March 25 2010 7:05 PM ET
If the allegations in a sexual orientation discrimination lawsuit against a Northern California police department are true, even the numerical code for a police station security gate had antigay significance.
In February three Roseville, Calif., police officers filed suit against the city of Roseville and its police department, alleging harassment based on sexual orientation or perceived sexual orientation. Observers say the charges are hardly exceptional in a profession historically hostile to minorities, women, and gays serving within the ranks.
Though only one of the officers in the suit self-identifies as gay, all three claim to have worked in a pervasively homophobic environment overseen by a police chief who has ignored the abuse — and has retaliated against those who have spoken out against it.
In a response to the complaint this week — and in subsequent comments to local media outlets — city officials slammed the suit as the result of unspecified personal agendas and categorically denied the allegations, which include a department captain setting a numerical gate code at the station to read “13-69” — a joke apparently meaning “unlucky cocksucker.”
“There’s just a culture of permissiveness. If somebody has an antigay ideology, they can and will say things that are really offensive, and they are never called on it,” says Darin DeFreece, a plaintiff in the case who oversees the department’s detectives unit. “So was I going to stick my head in the sand? I’ve never felt like I was the type of person who needs to champion a cause, but in this certain situation it was the right thing to do.”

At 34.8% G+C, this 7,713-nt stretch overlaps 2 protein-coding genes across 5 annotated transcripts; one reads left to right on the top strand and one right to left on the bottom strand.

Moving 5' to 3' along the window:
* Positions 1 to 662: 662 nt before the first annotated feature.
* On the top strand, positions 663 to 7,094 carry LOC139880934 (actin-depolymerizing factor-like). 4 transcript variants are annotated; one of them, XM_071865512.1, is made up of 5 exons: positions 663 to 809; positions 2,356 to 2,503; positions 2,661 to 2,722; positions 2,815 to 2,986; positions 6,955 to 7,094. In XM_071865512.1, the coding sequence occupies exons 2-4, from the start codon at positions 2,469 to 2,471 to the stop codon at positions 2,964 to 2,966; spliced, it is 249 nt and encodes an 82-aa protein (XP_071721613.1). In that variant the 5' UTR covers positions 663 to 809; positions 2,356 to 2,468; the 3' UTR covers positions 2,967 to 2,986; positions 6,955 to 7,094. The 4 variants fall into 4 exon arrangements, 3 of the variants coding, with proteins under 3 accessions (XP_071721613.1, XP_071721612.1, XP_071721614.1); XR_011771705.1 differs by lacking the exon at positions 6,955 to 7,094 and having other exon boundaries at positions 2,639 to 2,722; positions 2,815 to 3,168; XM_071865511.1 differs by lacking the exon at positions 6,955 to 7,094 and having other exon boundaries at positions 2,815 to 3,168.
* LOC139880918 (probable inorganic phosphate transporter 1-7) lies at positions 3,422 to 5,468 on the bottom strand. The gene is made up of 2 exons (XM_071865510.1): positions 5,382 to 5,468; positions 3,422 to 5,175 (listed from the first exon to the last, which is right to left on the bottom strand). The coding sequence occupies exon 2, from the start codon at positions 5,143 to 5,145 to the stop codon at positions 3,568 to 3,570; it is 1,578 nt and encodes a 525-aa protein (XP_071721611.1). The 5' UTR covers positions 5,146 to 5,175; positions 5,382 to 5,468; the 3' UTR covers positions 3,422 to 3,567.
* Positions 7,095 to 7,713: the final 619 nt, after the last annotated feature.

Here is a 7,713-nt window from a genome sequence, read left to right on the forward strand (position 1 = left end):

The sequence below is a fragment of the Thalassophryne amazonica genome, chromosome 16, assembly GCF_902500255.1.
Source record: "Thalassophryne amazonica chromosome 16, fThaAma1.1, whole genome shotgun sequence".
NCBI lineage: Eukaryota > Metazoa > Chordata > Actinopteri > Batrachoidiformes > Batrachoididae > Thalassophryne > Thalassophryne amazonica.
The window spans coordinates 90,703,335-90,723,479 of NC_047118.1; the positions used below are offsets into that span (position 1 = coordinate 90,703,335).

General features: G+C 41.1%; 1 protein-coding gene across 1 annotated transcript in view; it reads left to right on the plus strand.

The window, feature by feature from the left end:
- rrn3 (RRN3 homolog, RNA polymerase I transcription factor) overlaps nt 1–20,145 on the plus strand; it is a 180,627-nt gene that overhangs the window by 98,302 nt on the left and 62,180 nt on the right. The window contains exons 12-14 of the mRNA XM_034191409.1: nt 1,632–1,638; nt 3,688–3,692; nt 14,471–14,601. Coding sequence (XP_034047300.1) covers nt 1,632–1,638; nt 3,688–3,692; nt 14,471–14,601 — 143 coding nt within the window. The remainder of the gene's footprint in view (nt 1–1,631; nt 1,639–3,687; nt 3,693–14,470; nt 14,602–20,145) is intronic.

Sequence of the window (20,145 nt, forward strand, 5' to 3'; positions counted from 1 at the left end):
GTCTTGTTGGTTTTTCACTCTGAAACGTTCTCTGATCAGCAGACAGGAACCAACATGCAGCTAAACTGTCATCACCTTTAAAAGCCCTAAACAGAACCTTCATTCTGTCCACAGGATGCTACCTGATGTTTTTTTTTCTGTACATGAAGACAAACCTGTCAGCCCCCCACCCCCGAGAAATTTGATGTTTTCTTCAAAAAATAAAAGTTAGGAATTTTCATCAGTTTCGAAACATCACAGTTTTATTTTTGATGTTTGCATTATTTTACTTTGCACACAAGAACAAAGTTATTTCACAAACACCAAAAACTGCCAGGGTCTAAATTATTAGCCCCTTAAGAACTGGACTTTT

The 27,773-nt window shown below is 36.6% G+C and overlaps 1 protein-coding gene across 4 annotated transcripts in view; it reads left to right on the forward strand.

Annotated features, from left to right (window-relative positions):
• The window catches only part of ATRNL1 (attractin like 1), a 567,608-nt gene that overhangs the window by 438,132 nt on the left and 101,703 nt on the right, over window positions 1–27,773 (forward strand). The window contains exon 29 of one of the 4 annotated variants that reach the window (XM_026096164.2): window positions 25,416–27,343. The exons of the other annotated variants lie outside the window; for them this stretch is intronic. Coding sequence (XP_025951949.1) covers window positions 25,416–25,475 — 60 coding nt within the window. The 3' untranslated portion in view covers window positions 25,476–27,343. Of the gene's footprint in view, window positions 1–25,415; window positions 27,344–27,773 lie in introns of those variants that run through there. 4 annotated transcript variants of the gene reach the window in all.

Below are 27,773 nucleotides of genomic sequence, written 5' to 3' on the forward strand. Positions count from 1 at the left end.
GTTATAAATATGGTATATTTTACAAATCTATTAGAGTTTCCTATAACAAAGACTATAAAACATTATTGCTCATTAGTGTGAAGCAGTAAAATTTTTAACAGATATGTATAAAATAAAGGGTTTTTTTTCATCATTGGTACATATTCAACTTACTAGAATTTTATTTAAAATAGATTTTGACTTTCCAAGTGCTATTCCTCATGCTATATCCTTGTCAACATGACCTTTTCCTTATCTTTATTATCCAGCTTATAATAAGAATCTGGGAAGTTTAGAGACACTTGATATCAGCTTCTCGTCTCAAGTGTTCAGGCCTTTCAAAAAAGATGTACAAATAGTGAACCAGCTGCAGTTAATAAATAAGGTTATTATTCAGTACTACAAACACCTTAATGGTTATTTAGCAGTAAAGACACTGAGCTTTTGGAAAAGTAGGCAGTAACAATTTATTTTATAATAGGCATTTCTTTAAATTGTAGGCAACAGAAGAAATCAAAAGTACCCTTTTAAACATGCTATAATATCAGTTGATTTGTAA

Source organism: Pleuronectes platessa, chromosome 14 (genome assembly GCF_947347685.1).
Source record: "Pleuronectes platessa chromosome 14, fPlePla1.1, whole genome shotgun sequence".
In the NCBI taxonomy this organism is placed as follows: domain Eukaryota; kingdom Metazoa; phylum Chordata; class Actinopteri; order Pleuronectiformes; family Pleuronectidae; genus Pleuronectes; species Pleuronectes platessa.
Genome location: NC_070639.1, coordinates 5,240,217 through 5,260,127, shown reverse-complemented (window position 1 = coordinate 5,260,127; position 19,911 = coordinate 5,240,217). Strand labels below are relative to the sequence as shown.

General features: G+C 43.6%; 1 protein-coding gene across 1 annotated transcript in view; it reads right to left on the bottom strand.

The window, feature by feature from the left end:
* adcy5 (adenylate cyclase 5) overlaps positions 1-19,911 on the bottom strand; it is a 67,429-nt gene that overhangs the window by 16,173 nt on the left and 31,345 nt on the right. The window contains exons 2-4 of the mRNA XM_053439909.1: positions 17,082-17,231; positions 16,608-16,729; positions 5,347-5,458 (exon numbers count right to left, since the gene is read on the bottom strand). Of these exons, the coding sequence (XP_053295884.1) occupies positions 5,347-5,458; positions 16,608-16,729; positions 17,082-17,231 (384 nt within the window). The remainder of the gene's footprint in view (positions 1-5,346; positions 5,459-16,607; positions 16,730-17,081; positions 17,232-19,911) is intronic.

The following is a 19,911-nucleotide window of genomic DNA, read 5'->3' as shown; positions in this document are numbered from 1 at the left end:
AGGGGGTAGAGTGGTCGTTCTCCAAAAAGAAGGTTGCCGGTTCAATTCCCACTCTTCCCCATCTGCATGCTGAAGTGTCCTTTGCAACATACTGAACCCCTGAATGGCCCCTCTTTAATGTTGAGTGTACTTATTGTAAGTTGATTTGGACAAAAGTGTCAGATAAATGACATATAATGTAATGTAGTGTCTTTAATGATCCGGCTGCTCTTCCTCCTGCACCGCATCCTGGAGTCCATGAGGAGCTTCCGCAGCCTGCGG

DeFreece joined the department in 2000, was promoted to sergeant in 2005, and remains in his position. He said the harassment directed at him over the past several years has long been the result of questions regarding his own sexual orientation (DeFreece is married to a woman but describes his orientation as “fluid”) as well as his defense of a police scene technician who is not out at work but is known to have a partner who works in another police department.
The harassment became intolerable after co-plaintiff Kenneth Marler, a friend and colleague of DeFreece’s, joined the force in 2005 and immediately became a target. “I was in a workout room when a sergeant, who is a named defendant in this case, was complaining to a group of officers that we had a ‘fag’ coming to the department,” DeFreece says. “I was stunned. I had taken a few digs prior to that, but I could deal with it.”
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